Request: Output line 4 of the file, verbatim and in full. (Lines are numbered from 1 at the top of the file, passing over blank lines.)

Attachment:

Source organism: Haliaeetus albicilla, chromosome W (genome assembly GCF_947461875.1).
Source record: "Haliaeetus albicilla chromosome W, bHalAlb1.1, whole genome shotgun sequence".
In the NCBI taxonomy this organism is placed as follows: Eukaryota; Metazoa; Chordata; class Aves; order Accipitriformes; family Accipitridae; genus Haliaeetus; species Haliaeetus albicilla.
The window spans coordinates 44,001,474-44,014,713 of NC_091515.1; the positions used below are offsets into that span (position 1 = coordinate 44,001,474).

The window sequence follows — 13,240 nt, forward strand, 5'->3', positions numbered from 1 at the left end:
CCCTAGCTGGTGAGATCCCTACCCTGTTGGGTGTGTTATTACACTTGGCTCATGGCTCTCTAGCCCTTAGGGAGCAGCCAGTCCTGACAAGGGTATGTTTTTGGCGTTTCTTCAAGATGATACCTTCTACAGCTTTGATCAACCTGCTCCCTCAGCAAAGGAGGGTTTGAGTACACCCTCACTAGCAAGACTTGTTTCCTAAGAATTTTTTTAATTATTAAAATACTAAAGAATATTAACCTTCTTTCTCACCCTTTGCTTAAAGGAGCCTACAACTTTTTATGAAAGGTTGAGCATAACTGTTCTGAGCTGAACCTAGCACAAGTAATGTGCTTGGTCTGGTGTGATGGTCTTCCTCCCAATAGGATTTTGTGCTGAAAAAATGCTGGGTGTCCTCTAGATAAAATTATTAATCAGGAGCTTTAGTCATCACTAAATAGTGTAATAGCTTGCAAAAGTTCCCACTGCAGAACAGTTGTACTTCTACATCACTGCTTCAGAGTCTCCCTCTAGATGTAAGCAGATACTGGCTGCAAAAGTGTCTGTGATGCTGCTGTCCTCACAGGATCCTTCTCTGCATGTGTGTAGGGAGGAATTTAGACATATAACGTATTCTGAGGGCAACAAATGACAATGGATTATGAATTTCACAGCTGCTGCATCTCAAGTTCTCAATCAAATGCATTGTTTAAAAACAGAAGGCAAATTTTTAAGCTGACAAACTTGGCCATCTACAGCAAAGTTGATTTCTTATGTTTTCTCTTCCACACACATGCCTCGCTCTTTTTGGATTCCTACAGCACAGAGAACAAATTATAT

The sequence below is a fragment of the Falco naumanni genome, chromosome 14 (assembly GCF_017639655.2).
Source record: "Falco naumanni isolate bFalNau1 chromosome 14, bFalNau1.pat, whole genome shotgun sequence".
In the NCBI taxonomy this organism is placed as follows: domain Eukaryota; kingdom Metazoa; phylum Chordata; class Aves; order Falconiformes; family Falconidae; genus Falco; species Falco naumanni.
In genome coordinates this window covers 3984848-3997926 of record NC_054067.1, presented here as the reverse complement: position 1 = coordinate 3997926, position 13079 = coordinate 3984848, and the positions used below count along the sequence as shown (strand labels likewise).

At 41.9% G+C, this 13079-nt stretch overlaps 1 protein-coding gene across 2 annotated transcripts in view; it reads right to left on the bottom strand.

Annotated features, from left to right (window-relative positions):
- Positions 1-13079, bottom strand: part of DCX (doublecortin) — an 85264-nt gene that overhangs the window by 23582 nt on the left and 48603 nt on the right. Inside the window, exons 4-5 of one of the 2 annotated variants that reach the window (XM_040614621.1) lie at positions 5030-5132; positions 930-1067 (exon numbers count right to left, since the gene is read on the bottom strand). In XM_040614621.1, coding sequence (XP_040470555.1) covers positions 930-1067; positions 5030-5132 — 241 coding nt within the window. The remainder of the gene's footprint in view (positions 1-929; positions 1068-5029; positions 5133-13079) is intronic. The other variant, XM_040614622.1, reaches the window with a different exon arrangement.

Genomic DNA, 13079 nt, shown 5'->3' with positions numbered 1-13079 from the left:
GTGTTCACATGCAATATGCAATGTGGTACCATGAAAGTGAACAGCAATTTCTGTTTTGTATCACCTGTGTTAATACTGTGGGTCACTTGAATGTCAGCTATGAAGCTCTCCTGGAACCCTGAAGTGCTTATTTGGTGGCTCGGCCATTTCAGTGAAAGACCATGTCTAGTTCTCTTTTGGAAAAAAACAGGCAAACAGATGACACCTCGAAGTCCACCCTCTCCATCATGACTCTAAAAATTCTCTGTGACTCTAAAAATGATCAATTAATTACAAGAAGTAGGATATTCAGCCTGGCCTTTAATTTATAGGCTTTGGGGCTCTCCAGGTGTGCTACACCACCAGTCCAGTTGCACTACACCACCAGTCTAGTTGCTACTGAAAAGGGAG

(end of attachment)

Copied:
The window spans coordinates 44,001,474-44,014,713 of NC_091515.1; the positions used below are offsets into that span (position 1 = coordinate 44,001,474).